In his brief essay for the New York Times yesterday, author Teddy Wayne captured my feelings about raising a son. I, unlike Wayne and his wife, however, was glad to be having a son. I had even had a prescient dream a couple of weeks before my CVS test when a newborn baby announced, “Hi, mom, it’s me,” and he was a male. My husband expressed a similar—not concern, really, for all he really wanted was a healthy child—guardedness.
Wayne wants to make certain that his “arms-wide-open-to-the-world” son Angus learns the balance that he himself struggles with, that :
“…while I wouldn’t want my son to be versed in the behavioral skill set lately (and sometimes lazily) categorized as features of toxic masculinity, I also don’t want him to be a pushover. The ostensibly proper balance — confident and strong but not arrogant and aggressive, sensitive without being a crybaby — is subjective and murky.”
These were exactly my feelings, and inasmuch as it’s my husband who pointed the piece out to me to make sure I read it, his too. I guess the desire to raise a decent human has less to do with gender and more to do with—being human.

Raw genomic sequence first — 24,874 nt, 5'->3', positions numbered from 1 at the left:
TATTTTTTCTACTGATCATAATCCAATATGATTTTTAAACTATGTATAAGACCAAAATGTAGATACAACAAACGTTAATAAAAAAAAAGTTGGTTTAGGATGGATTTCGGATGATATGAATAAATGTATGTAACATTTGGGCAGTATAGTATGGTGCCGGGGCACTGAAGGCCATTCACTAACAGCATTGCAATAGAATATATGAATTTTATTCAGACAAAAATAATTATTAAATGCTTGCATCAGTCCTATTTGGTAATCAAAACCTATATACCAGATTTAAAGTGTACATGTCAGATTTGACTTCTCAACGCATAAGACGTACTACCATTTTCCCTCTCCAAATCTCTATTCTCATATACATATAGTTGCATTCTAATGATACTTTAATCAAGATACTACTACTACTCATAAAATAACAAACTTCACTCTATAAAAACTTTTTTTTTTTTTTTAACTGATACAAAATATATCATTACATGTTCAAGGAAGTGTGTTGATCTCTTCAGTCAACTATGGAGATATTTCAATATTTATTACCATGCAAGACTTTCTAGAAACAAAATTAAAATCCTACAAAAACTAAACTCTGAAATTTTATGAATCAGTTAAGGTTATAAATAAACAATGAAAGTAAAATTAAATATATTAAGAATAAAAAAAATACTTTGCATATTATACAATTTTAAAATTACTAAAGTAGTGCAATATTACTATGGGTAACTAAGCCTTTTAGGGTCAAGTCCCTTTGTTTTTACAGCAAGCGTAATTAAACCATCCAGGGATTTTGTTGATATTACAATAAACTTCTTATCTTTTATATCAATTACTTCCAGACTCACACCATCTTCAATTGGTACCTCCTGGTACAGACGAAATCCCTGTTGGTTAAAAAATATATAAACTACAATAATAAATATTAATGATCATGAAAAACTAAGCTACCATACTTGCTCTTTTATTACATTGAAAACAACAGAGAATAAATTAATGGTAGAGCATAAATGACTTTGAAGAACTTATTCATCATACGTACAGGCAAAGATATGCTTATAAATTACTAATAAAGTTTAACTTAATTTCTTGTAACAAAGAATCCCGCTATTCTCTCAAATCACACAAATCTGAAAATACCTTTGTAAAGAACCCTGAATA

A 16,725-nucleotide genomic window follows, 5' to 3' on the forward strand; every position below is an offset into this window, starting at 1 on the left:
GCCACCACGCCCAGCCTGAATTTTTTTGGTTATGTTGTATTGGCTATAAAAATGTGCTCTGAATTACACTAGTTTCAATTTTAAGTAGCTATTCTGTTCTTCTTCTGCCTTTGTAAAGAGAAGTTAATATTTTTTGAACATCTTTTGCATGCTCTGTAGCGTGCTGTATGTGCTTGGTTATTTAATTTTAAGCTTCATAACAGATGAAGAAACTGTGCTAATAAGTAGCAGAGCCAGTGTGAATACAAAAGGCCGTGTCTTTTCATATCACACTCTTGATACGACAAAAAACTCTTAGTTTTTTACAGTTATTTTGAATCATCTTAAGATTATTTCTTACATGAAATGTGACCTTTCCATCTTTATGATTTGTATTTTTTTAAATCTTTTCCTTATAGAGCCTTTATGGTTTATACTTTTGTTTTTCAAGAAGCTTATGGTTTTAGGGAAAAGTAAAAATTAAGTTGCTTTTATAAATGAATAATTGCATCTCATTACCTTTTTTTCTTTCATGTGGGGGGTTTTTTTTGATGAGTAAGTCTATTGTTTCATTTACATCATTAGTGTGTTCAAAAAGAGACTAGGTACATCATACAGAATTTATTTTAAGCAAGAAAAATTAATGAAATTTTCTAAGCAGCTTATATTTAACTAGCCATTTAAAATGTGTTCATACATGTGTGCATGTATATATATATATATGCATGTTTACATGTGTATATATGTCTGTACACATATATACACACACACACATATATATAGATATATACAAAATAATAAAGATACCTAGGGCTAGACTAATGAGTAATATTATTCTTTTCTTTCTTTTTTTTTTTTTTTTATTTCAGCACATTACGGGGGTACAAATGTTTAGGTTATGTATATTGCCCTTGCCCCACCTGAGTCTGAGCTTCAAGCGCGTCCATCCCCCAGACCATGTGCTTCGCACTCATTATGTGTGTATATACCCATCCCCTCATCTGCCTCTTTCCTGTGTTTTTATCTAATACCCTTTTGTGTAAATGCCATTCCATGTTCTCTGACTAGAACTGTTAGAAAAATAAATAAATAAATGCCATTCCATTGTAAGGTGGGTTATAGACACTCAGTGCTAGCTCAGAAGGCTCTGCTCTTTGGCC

We both have watched our boy, now 31 and a man by all measure, navigate the waters of disappointment, make less-than-smart-or-kind decisions, and develop a guardedness of his own. Fortunately our son has also had a conscious and devoted role model, his father, something my husband lacked in his youth. What he said when I mentioned that yesterday was, “Yes, but he showed me the power in the ability to change.” Yup—that’s who I married.
Wayne ends imagining a “hypothetical speech.”
“I felt myself starting to well up, simultaneously watching my 1-year-old on a jungle gym while wondering who he would be as an adult. In my hazy projection, he had figured out how to be a man with a certainty that has thus far eluded his father.”
For us, it’s no longer a hazy projection. Our son has become that man of whom we are well-proud, who will marry next fall, who, like his father, works to be a decent person. If Wayne and his wife are pondering the way forward with that goal in mind, they can do no better.
3 thoughts on “A Good Man”
Reading this description of your son and the kind of father your husband has been to him reminds me of Jack — and the way he was with his kids — on “This Is Us.” Do you know that show?
Yes…My husband doesn’t understand why I love that show so, but he IS like Jack! (I’m nothing like Rebecca.)
This is written in such an interesting way, weaving your relationship as a family together and revealing how your son has grown into just the kind of man you want him to be!